What respect means to kids

Published On: March 17, 2018 01:45 AM NPT By: Usha Pokharel

Parents should try their best to help their children figure out what is special about them that demands self-respect.
Respect. Just the word evokes reverence in my mind.  I know some of you are thinking, ‘why respect of all the topics?  Don’t you have something else to talk about’? Let me put this aside, for no reason at all today I remembered a 1967-hit song by Aretha Franklin, “R-E-S-P-E-C-T”, and somewhere along the song the singer says, “Find out what it means to me” and that got me going. 

For me the word respect reverberates a positive feeling of appreciation and admiration for a person.  Respecting is an essential trait of civilization. We all remember our efforts at teaching our children to give respect from the beginning of an early age.  We also know that our efforts to teach respect at some point starts to become an embarrassment for our children and they gradually shy away in showing their respect to others. So where did we go wrong? Is it perhaps we did not successfully drill in the importance of the word?  Or are we not comfortable showing respect ourselves? Yes, these are some uncomfortable questions and no I am not into blaming anyone.

I understand that we have all as parents tried our best to make it clear to our children that respect is both given and received.  It is earned and built over time, but can be lost with just one stupid act.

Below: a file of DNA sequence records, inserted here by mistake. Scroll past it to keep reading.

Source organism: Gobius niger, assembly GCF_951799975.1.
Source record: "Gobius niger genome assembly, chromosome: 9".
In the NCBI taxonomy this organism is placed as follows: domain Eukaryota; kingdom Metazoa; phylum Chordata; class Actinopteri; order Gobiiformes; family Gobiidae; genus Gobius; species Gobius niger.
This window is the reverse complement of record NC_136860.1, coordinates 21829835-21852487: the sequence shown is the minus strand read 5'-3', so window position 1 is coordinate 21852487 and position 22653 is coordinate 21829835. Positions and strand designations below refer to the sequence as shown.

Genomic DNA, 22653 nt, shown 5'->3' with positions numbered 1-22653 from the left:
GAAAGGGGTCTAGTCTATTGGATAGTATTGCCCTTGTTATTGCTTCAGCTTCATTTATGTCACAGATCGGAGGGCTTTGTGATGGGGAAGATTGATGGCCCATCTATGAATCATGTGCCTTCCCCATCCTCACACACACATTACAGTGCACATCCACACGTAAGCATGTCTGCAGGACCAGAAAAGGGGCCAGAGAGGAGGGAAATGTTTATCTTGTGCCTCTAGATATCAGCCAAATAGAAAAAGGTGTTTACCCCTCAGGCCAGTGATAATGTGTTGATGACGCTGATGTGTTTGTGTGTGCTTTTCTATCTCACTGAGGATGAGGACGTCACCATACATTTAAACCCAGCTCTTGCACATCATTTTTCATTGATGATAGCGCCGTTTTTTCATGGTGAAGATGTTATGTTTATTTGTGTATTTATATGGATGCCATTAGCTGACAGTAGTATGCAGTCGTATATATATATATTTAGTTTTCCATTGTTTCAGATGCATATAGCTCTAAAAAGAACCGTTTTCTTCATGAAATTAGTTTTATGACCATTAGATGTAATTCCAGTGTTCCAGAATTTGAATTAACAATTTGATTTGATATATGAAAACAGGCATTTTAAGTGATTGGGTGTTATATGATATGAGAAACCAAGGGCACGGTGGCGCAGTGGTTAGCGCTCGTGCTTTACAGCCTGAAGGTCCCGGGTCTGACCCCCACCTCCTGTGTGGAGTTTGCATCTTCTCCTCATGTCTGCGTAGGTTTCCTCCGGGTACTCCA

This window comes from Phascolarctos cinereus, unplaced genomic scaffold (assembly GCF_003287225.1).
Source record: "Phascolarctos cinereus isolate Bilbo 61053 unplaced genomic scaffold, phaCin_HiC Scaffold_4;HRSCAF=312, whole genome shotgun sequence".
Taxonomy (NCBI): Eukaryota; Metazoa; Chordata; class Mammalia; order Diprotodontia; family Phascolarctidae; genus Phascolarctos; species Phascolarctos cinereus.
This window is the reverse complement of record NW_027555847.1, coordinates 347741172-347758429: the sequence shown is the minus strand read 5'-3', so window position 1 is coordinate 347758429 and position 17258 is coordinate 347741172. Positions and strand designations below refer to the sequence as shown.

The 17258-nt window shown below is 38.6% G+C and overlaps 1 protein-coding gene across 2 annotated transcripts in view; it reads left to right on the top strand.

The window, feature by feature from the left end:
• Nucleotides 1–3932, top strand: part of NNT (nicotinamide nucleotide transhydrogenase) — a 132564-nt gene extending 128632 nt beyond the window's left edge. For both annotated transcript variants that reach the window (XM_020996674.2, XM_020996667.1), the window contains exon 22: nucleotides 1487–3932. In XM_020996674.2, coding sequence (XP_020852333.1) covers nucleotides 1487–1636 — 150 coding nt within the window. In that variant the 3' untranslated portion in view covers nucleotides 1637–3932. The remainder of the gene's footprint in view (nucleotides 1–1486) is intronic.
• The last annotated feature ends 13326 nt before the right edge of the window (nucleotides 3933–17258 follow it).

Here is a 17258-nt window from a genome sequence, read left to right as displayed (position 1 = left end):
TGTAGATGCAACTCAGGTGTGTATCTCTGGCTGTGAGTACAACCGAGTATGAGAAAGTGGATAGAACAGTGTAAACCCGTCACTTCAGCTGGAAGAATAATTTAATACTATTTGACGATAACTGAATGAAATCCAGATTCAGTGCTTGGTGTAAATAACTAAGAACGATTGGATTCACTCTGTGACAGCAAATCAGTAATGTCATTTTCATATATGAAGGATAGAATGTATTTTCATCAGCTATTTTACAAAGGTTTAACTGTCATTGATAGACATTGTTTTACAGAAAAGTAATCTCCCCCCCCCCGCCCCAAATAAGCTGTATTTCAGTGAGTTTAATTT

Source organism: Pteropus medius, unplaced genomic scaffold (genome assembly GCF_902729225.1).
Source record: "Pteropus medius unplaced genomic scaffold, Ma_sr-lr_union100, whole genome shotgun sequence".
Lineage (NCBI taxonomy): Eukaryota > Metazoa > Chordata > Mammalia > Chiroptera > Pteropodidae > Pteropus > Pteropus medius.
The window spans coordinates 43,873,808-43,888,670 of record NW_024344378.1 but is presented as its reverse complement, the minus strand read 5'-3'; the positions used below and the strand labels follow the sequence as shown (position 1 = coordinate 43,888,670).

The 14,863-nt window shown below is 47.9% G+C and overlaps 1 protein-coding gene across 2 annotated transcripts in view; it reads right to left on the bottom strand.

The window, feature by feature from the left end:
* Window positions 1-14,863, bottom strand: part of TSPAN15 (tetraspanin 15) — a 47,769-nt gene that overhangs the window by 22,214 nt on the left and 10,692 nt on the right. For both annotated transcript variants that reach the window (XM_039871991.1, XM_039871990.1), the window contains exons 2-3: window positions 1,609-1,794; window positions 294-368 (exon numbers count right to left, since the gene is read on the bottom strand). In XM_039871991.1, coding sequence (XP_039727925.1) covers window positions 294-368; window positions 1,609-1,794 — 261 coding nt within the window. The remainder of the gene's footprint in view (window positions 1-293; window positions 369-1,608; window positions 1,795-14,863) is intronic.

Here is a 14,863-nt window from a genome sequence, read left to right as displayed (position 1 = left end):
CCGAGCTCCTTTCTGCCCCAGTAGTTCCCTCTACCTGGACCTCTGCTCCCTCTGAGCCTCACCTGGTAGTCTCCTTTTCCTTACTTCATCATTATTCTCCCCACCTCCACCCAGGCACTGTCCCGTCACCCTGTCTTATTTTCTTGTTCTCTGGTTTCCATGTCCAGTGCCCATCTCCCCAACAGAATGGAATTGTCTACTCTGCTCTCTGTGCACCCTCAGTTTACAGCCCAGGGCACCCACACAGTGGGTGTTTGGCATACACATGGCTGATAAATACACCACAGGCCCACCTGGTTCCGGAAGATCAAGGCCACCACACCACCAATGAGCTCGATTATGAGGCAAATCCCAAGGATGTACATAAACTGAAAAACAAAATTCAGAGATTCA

I am sure there is someone you respect too and you have tried to present yourself as an example for your children to look up to. They have seen you respect people who have more experience and are more accomplished. Let me tell you I have seen parents respecting their children to teach them to respect others.  I have seen Bengalis in Kolkata address their daughters as ‘Maa’ and sons as ‘Baba’.  This is an effort to teach children that everyone is special and you are no exception. They touch children’s feet and in return the children touch their parents’ feet with reverence.

Role of parents 
Parents should try their best to help their children figure out what is special about them that demands self-respect.  This effort by the children is reason enough to respect oneself.  I know you are saying, ‘I have heard of respecting others, but what about respecting oneself? You must be crazy!’ 

Self-respect is very important. I am sure you understand the importance of self-respect. Self-respect, as you know, is the way you feel about yourself and that has an impact on how you interact and treat others. You might be thinking, ‘what’s so difficult about respecting myself? It’s simple’. Simple it may be, but many people do not give themselves enough respect. If you don’t respect yourself, others tend not to respect you either. Our first training in learning to respect elders starts at home.

I am sure many of you still remember your parents saying, ‘nani/babu, jee gara’ or Namaste gara’ to the elders. Teach your children not to be embarrassed while raising hands to greet others. I remember, as students our teachers demanded that we learn to respect others. That had a very good impact on us. Now respect comes naturally to us and we do not get ashamed or embarrassed to respect others.  Unfortunately, with the elapse of time, people have grown and somewhere along the years they have almost forgotten about respect.  Now that I am talking about it, suddenly you remember and are now thinking, ‘is it too late?’ No it’s not too late.